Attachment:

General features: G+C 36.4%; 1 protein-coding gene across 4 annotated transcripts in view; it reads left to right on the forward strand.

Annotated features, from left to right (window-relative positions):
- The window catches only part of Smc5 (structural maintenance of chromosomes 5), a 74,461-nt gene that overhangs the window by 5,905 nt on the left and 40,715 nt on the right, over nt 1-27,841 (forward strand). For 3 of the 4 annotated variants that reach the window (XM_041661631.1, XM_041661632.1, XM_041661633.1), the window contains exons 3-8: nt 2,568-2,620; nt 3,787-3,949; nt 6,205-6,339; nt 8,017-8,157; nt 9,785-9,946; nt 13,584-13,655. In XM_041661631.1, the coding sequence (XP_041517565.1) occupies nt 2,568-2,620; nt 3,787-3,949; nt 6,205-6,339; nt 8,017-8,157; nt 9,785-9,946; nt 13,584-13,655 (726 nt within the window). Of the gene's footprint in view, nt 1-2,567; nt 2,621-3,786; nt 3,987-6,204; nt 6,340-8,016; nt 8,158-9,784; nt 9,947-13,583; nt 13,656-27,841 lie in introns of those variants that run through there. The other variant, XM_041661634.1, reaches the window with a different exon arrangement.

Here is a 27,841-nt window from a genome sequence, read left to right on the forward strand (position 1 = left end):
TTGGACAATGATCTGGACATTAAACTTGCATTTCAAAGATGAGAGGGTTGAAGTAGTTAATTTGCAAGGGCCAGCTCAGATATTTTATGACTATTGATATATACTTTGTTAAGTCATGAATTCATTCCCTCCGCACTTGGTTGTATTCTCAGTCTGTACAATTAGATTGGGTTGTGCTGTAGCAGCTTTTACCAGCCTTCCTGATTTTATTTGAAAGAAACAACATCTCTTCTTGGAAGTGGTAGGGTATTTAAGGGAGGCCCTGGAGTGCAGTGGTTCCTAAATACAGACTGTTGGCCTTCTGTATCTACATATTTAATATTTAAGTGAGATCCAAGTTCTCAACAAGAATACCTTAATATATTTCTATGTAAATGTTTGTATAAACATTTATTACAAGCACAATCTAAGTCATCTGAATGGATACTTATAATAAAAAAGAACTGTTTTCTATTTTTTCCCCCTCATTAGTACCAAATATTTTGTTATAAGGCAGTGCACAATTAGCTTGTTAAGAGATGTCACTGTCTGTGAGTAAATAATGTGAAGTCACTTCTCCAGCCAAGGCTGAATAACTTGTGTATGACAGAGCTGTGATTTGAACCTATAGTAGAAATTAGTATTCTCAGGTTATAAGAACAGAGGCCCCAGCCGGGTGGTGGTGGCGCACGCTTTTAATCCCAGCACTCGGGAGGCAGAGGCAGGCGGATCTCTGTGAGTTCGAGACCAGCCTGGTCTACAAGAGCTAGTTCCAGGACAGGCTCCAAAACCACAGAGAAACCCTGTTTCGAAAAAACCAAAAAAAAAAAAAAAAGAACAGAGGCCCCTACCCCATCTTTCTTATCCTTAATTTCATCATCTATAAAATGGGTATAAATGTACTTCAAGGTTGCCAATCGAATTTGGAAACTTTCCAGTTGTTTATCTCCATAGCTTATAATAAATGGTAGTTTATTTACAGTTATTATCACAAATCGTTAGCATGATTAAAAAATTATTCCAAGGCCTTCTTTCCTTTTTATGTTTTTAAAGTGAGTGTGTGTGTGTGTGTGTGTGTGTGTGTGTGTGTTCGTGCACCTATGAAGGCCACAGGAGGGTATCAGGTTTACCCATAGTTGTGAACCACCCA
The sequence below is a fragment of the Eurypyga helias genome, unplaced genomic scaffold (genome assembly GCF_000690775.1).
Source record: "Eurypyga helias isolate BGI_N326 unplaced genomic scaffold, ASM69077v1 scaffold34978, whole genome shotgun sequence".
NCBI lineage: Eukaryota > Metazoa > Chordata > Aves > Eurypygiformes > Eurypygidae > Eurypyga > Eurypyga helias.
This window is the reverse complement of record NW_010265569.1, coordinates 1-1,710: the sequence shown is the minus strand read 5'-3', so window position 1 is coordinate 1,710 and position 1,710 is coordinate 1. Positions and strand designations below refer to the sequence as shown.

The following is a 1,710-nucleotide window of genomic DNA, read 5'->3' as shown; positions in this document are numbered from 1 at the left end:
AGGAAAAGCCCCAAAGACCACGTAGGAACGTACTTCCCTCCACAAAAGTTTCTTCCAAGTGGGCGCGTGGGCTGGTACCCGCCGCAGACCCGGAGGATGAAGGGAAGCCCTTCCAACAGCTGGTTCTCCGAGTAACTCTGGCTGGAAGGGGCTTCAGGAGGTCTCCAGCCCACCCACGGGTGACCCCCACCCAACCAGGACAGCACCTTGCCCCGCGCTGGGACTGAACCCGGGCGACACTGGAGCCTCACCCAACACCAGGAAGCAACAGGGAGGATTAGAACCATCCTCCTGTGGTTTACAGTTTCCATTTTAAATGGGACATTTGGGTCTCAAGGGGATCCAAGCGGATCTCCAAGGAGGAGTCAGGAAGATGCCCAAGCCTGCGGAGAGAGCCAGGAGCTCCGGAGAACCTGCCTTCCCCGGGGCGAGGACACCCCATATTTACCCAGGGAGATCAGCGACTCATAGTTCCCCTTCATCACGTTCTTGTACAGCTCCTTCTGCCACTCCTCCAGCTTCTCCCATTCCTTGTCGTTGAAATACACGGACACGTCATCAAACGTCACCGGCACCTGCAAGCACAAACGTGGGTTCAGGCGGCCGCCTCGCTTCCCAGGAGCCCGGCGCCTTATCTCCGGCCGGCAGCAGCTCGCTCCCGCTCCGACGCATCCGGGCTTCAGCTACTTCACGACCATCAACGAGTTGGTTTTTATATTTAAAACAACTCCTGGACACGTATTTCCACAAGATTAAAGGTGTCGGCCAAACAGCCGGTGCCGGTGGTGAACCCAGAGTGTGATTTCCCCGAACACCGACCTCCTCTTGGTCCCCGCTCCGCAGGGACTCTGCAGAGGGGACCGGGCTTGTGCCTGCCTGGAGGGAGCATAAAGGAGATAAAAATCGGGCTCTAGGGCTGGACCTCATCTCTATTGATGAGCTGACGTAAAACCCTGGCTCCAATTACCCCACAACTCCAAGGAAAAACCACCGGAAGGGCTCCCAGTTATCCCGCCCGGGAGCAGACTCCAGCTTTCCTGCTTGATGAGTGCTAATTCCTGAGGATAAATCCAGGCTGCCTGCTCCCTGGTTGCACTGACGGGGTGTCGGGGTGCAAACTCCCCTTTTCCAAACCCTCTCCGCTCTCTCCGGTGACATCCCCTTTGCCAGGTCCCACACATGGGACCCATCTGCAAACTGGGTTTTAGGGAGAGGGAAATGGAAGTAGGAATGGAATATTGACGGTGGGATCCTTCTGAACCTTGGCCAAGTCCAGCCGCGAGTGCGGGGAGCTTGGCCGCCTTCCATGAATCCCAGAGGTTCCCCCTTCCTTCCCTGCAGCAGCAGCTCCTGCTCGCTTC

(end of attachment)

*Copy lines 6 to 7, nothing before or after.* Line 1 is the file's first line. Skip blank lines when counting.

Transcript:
The sequence below is a fragment of the Eurypyga helias genome, unplaced genomic scaffold (genome assembly GCF_000690775.1).
Source record: "Eurypyga helias isolate BGI_N326 unplaced genomic scaffold, ASM69077v1 scaffold34978, whole genome shotgun sequence".